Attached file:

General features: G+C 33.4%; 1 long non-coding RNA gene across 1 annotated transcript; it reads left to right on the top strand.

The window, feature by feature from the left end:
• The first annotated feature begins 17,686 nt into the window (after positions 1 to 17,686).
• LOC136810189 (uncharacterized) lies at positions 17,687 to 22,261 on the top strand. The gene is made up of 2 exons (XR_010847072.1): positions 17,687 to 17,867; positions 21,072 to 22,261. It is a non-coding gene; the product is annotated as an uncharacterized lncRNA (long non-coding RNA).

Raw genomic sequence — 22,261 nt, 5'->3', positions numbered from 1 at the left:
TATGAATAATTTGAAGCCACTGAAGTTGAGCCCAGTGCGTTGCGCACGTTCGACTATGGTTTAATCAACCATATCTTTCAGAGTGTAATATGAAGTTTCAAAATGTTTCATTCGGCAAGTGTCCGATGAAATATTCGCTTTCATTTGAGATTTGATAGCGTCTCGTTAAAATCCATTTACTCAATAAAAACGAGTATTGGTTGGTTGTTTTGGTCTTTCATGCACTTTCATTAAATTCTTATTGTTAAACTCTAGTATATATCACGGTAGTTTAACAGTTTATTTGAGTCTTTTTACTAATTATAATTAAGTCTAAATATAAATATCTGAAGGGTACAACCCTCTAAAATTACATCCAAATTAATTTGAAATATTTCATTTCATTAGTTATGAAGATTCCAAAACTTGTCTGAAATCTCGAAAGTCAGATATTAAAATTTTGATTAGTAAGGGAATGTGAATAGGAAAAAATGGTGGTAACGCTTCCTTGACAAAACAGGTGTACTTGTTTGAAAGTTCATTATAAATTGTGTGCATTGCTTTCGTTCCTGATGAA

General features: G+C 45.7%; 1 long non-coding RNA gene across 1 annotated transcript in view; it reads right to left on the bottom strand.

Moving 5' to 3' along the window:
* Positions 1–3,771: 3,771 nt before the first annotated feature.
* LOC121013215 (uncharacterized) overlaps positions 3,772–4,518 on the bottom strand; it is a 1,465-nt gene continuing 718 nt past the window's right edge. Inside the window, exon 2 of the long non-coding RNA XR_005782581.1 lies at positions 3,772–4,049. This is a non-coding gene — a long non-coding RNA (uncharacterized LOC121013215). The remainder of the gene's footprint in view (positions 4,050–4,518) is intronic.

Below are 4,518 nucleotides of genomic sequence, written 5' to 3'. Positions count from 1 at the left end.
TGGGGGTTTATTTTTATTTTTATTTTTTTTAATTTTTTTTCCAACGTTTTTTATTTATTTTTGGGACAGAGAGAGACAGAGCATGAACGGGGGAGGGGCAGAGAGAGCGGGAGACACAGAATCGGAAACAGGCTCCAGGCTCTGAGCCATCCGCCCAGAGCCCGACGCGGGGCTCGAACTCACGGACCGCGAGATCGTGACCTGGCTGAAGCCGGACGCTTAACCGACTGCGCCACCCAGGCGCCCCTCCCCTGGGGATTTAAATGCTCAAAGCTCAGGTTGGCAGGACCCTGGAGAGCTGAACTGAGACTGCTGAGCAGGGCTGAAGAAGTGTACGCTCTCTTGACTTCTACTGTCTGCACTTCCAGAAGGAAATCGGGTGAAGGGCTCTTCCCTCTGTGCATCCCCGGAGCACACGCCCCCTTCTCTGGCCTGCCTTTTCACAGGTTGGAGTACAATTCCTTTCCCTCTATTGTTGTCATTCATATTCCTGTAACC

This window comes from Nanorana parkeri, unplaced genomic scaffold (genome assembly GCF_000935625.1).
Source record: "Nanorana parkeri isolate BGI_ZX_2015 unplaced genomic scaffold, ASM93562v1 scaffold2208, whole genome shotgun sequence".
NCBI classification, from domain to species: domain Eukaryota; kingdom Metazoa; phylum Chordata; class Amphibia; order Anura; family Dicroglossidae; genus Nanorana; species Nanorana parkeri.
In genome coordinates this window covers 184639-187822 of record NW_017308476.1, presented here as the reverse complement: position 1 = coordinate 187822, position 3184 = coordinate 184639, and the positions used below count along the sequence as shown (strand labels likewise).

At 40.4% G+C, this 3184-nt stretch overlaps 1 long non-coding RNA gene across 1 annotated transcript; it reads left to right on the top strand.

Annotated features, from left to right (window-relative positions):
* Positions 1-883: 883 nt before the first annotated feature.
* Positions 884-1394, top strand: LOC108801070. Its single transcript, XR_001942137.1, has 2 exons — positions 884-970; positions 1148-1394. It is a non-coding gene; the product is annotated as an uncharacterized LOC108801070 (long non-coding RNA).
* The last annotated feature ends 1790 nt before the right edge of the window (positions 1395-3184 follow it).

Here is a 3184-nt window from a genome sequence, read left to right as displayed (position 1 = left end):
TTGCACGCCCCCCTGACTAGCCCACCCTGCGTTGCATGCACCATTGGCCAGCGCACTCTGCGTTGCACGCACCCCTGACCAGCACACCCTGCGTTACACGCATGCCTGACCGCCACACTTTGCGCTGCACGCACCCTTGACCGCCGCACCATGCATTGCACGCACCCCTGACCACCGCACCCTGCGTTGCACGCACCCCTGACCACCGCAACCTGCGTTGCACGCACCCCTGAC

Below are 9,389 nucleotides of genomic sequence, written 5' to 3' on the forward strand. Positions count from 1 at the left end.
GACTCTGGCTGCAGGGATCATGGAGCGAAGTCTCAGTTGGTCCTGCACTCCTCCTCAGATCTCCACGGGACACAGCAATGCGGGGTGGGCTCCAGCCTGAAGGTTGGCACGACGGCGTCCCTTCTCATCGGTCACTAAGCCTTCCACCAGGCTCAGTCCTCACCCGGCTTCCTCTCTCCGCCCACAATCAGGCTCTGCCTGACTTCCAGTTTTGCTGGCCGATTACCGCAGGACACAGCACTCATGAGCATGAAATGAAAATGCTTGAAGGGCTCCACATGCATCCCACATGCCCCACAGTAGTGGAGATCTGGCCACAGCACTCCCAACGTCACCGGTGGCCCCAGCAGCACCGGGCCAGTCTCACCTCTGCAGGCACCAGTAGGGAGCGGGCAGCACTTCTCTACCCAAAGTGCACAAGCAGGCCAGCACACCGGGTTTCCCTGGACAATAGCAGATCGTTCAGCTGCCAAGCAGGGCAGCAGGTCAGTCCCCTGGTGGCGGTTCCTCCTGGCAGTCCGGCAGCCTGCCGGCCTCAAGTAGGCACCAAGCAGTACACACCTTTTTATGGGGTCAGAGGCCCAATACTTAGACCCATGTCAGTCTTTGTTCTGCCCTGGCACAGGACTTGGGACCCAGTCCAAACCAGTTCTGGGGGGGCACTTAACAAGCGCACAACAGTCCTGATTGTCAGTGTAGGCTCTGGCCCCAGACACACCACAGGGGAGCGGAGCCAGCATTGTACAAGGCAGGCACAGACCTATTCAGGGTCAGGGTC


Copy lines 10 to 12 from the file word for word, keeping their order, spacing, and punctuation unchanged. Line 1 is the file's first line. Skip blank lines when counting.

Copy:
* LOC121013215 (uncharacterized) overlaps positions 3,772–4,518 on the bottom strand; it is a 1,465-nt gene continuing 718 nt past the window's right edge. Inside the window, exon 2 of the long non-coding RNA XR_005782581.1 lies at positions 3,772–4,049. This is a non-coding gene — a long non-coding RNA (uncharacterized LOC121013215). The remainder of the gene's footprint in view (positions 4,050–4,518) is intronic.

Below are 4,518 nucleotides of genomic sequence, written 5' to 3'. Positions count from 1 at the left end.
TGGGGGTTTATTTTTATTTTTATTTTTTTTAATTTTTTTTCCAACGTTTTTTATTTATTTTTGGGACAGAGAGAGACAGAGCATGAACGGGGGAGGGGCAGAGAGAGCGGGAGACACAGAATCGGAAACAGGCTCCAGGCTCTGAGCCATCCGCCCAGAGCCCGACGCGGGGCTCGAACTCACGGACCGCGAGATCGTGACCTGGCTGAAGCCGGACGCTTAACCGACTGCGCCACCCAGGCGCCCCTCCCCTGGGGATTTAAATGCTCAAAGCTCAGGTTGGCAGGACCCTGGAGAGCTGAACTGAGACTGCTGAGCAGGGCTGAAGAAGTGTACGCTCTCTTGACTTCTACTGTCTGCACTTCCAGAAGGAAATCGGGTGAAGGGCTCTTCCCTCTGTGCATCCCCGGAGCACACGCCCCCTTCTCTGGCCTGCCTTTTCACAGGTTGGAGTACAATTCCTTTCCCTCTATTGTTGTCATTCATATTCCTGTAACC